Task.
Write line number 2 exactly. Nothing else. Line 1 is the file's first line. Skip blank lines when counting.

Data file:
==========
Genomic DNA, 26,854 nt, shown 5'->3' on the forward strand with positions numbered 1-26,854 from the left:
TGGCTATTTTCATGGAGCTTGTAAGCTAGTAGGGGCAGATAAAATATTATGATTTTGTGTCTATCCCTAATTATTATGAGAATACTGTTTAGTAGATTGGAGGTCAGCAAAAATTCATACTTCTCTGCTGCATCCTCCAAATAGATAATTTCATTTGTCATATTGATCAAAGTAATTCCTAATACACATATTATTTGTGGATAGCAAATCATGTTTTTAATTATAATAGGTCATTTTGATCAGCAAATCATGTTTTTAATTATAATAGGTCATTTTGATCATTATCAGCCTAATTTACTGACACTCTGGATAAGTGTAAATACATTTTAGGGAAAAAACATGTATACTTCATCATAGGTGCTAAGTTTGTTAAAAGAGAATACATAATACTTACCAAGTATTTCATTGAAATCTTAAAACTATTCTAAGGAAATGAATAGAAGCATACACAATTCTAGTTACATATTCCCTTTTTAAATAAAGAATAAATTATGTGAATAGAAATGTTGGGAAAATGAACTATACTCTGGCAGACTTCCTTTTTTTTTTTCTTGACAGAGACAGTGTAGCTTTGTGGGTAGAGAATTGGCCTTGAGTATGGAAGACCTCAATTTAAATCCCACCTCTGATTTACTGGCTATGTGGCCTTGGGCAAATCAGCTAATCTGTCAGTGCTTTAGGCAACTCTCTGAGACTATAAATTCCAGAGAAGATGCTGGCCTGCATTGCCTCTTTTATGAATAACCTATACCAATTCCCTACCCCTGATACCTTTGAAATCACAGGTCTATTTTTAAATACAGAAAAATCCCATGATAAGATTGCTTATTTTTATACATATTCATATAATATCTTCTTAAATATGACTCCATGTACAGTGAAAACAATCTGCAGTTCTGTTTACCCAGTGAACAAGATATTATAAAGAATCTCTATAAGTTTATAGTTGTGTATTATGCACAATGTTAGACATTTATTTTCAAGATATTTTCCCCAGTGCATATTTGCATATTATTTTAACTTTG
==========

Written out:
TGGCTATTTTCATGGAGCTTGTAAGCTAGTAGGGGCAGATAAAATATTATGATTTTGTGTCTATCCCTAATTATTATGAGAATACTGTTTAGTAGATTGGAGGTCAGCAAAAATTCATACTTCTCTGCTGCATCCTCCAAATAGATAATTTCATTTGTCATATTGATCAAAGTAATTCCTAATACACATATTATTTGTGGATAGCAAATCATGTTTTTAATTATAATAGGTCATTTTGATCAGCAAATCATGTTTTTAATTATAATAGGTCATTTTGATCATTATCAGCCTAATTTACTGACACTCTGGATAAGTGTAAATACATTTTAGGGAAAAAACATGTATACTTCATCATAGGTGCTAAGTTTGTTAAAAGAGAATACATAATACTTACCAAGTATTTCATTGAAATCTTAAAACTATTCTAAGGAAATGAATAGAAGCATACACAATTCTAGTTACATATTCCCTTTTTAAATAAAGAATAAATTATGTGAATAGAAATGTTGGGAAAATGAACTATACTCTGGCAGACTTCCTTTTTTTTTTTCTTGACAGAGACAGTGTAGCTTTGTGGGTAGAGAATTGGCCTTGAGTATGGAAGACCTCAATTTAAATCCCACCTCTGATTTACTGGCTATGTGGCCTTGGGCAAATCAGCTAATCTGTCAGTGCTTTAGGCAACTCTCTGAGACTATAAATTCCAGAGAAGATGCTGGCCTGCATTGCCTCTTTTATGAATAACCTATACCAATTCCCTACCCCTGATACCTTTGAAATCACAGGTCTATTTTTAAATACAGAAAAATCCCATGATAAGATTGCTTATTTTTATACATATTCATATAATATCTTCTTAAATATGACTCCATGTACAGTGAAAACAATCTGCAGTTCTGTTTACCCAGTGAACAAGATATTATAAAGAATCTCTATAAGTTTATAGTTGTGTATTATGCACAATGTTAGACATTTATTTTCAAGATATTTTCCCCAGTGCATATTTGCATATTATTTTAACTTTG